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Our View: 2021

A year defined by challenges on many fronts in Southwest Colorado

Durango in 2021 was marked by a fluctuating concern for the coronavirus, exceptionally dry weather conditions and soaring real estate prices.

There were a lot of people in town, having discovered in 2020 the appeal of small mountain town visiting and living and wanting to practice it.

Homes were under contract within days or weeks of being listed, and some sales prices exceeded the amount asked. Available inventory plummeted.

The need for workforce housing was even more clear, and City Council members and housing professionals organized. Owning rather than renting is the focus. Fort Lewis College will test a no-interest-repayable-when-sold down payment boost to faculty and staff members.

To determine a spot for a managed camp for the homeless, La Plata County’s leadership stepped up to lead a search. Purple Cliffs has volunteer support, but it is inadequate and only temporary. Above the Tech Center may be the solution if nearby homeowners can be assured of its management. We think they can be.

With little warning, the Durango School District 9-R board chose the Durango Fire Protection District to be the new owner of its Administration Building, the former Durango High School at East Second Avenue and 12th Street. Access to Main Avenue and Camino del Rio is problematic, and the location could impact Durangoans’ favorite park, Buckley Park.

FLC garnered an exceptionally large freshman class in August, likely largely because of its success in delivering on-campus instruction the previous school year. The college’s administration had created outdoor teaching locations and was firm about masks, testing and distancing, and students were diligent in cooperating. Thus, the college excelled where many others failed.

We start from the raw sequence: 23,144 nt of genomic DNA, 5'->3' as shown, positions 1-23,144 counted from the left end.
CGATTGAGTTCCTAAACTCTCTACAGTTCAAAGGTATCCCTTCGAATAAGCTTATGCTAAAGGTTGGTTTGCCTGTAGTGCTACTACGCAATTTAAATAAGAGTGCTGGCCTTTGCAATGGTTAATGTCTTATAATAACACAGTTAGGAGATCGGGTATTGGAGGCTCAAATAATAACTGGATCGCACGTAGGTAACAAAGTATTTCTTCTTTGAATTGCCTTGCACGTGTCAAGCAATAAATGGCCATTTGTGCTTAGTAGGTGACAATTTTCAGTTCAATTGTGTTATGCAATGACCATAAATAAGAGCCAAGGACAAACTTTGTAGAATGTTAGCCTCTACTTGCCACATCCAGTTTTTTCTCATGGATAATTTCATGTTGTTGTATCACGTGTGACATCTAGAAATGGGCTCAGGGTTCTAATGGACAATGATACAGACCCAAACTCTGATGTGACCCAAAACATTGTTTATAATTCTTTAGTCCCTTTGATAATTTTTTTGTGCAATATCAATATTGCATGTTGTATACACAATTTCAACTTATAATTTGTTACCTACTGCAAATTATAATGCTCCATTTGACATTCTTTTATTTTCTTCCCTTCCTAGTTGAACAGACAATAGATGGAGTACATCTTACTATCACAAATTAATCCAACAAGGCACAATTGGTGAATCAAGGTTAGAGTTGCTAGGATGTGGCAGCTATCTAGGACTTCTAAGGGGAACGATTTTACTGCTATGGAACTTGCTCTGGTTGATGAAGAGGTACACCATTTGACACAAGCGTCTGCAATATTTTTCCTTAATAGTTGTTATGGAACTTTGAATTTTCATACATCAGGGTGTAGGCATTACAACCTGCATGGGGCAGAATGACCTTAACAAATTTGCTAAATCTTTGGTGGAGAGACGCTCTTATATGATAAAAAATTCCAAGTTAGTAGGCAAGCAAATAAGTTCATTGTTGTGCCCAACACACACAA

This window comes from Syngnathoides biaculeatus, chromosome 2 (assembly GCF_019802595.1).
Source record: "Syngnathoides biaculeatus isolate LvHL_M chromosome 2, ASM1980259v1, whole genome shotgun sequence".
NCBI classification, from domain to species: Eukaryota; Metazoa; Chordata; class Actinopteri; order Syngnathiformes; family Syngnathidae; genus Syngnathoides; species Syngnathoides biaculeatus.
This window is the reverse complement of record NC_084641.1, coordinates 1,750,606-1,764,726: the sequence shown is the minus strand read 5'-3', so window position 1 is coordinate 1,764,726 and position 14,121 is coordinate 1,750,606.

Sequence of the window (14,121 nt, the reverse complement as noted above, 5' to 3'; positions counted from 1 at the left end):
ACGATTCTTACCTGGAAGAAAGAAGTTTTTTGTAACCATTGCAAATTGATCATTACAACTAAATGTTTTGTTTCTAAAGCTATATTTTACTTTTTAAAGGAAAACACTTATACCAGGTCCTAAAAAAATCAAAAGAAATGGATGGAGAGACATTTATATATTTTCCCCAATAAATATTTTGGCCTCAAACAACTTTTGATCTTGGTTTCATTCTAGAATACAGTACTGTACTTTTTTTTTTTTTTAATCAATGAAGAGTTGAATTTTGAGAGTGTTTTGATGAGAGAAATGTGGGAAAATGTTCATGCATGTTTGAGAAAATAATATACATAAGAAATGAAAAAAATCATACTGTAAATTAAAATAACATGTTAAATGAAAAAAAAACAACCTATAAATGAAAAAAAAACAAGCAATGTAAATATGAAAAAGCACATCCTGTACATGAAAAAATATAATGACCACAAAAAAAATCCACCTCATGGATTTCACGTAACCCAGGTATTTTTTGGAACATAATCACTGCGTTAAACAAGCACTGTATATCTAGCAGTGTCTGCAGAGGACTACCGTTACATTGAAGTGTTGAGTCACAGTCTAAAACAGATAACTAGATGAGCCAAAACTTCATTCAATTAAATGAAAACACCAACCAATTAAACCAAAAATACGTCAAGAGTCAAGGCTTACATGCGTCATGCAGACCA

In the late spring 2021, when the virus was receding, down came the plastic barriers between retail clerks and customers and up went signs saying no masks were needed for those vaccinated.

With the arrival of the delta variant in the summer, and then omicron in the fall, responses toughened and a few shields were reinstalled and masks were required. San Juan Basin Public Health continued to press the critical need to be vaccinated and boosted.

Mercy Regional Medical Center avoided being specific about the demand on its ICU units, saying only that its Centura ownership allowed it to move patients among hospitals. Locals had personal stories that the situation was not that rosy.

Irrigators had reduced hay crops during 2021, as last winter’s snowpack was partially absorbed by dry ground before it reached area reservoirs, and available water was limited. The extreme was to the west in Montezuma County, where farmers under the Dolores Project had only 10% of average water. Horse owners across Southwest Colorado are paying more for hay.

But as dry as it was, there were no fires. That was luck.

In the fall, voters returned incumbents to the School District 9-R board and added a moderate, turning away by a 2-to-1 margin challengers who exaggerated low student scores at the high school and who were loudly opposed to masks. The national blunt single issue challenges to consistent school leadership did not take hold in Durango.

As the above shows, the year was full of a variety of challenges, many of which will still be with us in 2022. Hang on.

Editor’s note: In a previous version of this editorial, the final paragraph incorrectly referenced the year 2020.